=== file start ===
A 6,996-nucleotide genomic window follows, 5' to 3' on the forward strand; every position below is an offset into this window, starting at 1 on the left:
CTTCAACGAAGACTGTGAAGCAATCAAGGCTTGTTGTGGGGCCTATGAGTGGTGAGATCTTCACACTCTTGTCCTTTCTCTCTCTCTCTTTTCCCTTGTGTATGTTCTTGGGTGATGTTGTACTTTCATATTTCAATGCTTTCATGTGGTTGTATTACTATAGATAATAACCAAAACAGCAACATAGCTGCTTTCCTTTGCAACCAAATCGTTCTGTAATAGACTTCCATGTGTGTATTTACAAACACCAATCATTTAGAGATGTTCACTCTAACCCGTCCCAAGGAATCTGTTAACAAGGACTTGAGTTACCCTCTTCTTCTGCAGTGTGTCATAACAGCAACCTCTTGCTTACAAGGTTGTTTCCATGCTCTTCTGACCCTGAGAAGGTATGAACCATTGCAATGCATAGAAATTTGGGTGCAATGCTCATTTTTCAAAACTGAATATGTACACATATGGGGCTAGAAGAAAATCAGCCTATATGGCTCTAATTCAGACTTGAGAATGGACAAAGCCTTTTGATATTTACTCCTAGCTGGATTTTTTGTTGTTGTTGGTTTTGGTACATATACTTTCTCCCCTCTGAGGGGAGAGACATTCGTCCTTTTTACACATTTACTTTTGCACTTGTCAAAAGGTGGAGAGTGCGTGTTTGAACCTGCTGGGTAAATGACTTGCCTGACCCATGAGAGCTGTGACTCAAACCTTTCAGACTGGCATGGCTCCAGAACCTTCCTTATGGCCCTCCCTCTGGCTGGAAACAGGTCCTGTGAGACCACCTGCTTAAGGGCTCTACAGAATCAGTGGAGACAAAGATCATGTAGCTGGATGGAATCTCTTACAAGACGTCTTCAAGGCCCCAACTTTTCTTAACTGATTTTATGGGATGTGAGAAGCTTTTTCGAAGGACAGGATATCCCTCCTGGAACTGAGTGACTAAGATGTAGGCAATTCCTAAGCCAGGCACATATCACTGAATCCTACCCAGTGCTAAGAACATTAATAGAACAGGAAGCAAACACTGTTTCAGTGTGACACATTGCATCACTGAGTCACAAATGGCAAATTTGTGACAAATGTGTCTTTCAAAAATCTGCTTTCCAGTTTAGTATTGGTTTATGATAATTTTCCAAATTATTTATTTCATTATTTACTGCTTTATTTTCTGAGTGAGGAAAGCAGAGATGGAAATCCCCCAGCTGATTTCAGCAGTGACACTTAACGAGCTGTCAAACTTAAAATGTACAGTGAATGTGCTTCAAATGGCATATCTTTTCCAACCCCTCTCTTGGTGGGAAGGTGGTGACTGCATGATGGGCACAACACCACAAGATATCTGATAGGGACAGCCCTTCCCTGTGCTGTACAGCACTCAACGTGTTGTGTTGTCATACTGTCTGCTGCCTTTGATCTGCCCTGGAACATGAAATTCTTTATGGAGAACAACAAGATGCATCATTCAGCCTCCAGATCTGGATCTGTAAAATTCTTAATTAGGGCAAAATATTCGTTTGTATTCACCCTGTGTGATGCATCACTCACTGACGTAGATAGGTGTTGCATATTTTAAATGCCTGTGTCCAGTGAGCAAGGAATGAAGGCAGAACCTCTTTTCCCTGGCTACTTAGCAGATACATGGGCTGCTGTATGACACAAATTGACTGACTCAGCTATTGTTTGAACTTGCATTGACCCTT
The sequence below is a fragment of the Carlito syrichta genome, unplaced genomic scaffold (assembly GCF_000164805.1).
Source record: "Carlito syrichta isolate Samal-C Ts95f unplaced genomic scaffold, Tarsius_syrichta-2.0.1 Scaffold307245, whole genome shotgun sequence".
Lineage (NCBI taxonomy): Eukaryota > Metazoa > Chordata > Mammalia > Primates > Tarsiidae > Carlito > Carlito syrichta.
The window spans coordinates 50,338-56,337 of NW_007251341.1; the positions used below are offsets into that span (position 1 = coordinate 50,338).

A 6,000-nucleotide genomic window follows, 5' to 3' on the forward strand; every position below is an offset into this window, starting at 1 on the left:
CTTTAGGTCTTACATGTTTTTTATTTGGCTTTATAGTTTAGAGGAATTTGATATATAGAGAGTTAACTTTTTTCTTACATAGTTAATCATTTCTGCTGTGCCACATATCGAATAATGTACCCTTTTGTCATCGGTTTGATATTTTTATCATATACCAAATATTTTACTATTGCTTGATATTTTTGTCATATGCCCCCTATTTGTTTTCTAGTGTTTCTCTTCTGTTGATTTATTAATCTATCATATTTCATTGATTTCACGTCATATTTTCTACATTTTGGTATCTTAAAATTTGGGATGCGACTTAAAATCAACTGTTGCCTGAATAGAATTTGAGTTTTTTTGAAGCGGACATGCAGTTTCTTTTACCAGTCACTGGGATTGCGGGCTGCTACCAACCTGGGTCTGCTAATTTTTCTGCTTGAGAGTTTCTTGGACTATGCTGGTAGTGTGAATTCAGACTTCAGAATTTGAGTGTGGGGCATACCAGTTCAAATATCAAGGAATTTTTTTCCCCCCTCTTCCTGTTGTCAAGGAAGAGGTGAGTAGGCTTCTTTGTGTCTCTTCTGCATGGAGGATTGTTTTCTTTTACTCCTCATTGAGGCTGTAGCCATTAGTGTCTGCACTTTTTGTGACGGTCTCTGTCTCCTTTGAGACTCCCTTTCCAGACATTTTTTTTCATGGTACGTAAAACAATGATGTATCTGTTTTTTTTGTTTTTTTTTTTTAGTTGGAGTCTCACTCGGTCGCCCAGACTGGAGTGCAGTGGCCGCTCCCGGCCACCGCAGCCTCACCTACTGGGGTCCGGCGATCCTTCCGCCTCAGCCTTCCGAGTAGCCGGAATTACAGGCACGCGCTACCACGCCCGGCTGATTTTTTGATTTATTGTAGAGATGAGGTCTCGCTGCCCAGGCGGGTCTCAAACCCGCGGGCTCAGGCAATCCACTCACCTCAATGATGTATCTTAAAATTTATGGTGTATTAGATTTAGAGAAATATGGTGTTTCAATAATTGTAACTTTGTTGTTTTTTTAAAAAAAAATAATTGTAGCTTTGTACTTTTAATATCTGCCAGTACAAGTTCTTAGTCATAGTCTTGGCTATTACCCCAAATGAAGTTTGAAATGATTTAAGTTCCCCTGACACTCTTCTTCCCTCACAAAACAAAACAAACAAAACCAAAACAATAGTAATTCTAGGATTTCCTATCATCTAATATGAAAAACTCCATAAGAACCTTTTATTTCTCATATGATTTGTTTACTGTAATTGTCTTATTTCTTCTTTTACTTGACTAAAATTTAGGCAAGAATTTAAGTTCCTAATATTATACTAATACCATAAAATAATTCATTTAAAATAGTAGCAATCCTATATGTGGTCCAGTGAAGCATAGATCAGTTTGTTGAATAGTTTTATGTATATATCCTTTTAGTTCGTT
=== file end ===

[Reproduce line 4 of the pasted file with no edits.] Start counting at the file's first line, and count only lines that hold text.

Source record: "Carlito syrichta isolate Samal-C Ts95f unplaced genomic scaffold, Tarsius_syrichta-2.0.1 Scaffold307245, whole genome shotgun sequence".